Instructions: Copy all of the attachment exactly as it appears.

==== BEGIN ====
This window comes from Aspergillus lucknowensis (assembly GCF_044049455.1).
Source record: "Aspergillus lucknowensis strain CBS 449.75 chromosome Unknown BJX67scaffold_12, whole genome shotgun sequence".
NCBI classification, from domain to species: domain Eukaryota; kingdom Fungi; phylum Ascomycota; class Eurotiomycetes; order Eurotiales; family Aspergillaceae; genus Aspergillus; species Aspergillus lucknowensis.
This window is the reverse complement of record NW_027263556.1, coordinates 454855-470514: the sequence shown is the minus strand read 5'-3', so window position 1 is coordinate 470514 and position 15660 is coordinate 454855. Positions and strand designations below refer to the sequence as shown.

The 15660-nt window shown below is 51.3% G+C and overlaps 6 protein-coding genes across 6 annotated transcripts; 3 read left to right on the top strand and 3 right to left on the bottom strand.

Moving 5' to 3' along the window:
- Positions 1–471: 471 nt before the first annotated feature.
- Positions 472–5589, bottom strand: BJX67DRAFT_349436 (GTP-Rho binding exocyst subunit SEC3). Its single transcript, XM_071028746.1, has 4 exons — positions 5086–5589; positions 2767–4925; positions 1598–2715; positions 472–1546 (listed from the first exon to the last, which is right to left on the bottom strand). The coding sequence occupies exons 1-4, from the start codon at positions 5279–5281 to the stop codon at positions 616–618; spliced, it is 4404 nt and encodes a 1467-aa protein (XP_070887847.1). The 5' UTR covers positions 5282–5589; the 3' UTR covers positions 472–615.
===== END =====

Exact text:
This window comes from Aspergillus lucknowensis (assembly GCF_044049455.1).
Source record: "Aspergillus lucknowensis strain CBS 449.75 chromosome Unknown BJX67scaffold_12, whole genome shotgun sequence".
NCBI classification, from domain to species: domain Eukaryota; kingdom Fungi; phylum Ascomycota; class Eurotiomycetes; order Eurotiales; family Aspergillaceae; genus Aspergillus; species Aspergillus lucknowensis.
This window is the reverse complement of record NW_027263556.1, coordinates 454855-470514: the sequence shown is the minus strand read 5'-3', so window position 1 is coordinate 470514 and position 15660 is coordinate 454855. Positions and strand designations below refer to the sequence as shown.

The 15660-nt window shown below is 51.3% G+C and overlaps 6 protein-coding genes across 6 annotated transcripts; 3 read left to right on the top strand and 3 right to left on the bottom strand.

Moving 5' to 3' along the window:
- Positions 1–471: 471 nt before the first annotated feature.
- Positions 472–5589, bottom strand: BJX67DRAFT_349436 (GTP-Rho binding exocyst subunit SEC3). Its single transcript, XM_071028746.1, has 4 exons — positions 5086–5589; positions 2767–4925; positions 1598–2715; positions 472–1546 (listed from the first exon to the last, which is right to left on the bottom strand). The coding sequence occupies exons 1-4, from the start codon at positions 5279–5281 to the stop codon at positions 616–618; spliced, it is 4404 nt and encodes a 1467-aa protein (XP_070887847.1). The 5' UTR covers positions 5282–5589; the 3' UTR covers positions 472–615.